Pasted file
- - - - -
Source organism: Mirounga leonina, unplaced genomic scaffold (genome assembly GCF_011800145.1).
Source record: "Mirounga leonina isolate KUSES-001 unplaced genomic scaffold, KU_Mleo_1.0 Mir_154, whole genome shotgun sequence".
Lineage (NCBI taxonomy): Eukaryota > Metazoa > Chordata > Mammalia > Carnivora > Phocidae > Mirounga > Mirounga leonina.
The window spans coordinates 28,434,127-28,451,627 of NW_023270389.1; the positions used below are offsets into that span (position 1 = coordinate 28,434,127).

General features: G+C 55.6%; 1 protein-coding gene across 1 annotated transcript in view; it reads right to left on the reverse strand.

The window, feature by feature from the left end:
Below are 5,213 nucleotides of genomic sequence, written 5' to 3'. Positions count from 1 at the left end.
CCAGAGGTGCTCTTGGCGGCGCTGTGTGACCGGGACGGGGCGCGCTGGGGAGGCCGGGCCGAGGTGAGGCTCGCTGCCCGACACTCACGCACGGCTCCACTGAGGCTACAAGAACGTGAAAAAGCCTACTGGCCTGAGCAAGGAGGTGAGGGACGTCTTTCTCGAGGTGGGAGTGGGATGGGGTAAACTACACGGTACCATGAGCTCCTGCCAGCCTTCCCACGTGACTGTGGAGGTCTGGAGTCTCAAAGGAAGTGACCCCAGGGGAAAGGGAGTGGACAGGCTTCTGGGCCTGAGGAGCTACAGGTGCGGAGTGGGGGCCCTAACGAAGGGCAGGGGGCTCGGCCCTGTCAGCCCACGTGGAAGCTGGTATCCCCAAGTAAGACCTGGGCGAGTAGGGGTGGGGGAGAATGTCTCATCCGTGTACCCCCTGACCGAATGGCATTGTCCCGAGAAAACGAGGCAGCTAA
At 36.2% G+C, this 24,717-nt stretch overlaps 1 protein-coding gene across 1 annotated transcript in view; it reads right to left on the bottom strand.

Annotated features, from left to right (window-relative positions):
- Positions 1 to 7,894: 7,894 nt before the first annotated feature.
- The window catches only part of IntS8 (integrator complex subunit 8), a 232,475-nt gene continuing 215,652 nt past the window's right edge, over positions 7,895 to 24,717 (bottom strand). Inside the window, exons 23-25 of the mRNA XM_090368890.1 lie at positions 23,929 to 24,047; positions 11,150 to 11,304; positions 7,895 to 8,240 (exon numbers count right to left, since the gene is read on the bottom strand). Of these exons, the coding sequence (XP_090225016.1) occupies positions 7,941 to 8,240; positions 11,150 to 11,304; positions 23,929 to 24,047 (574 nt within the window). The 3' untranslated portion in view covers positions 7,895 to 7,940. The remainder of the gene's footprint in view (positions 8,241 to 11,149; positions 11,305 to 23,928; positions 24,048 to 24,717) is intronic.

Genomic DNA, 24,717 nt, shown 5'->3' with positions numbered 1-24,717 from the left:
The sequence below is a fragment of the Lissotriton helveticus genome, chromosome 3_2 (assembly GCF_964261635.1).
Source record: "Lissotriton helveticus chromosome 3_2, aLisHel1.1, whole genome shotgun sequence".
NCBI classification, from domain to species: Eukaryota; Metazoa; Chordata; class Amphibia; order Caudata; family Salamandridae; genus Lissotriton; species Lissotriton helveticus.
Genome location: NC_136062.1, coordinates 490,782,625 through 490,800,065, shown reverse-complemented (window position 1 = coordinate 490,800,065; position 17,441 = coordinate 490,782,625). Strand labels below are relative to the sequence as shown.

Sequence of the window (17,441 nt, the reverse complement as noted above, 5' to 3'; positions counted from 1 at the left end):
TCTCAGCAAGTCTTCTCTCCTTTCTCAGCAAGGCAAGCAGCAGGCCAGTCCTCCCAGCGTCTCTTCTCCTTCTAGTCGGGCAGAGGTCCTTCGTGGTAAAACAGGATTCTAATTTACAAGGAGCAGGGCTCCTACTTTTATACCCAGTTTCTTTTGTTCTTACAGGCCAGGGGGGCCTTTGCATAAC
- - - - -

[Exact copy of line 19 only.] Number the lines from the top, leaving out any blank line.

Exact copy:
TCTCAGCAAGTCTTCTCTCCTTTCTCAGCAAGGCAAGCAGCAGGCCAGTCCTCCCAGCGTCTCTTCTCCTTCTAGTCGGGCAGAGGTCCTTCGTGGTAAAACAGGATTCTAATTTACAAGGAGCAGGGCTCCTACTTTTATACCCAGTTTCTTTTGTTCTTACAGGCCAGGGGGGCCTTTGCATAAC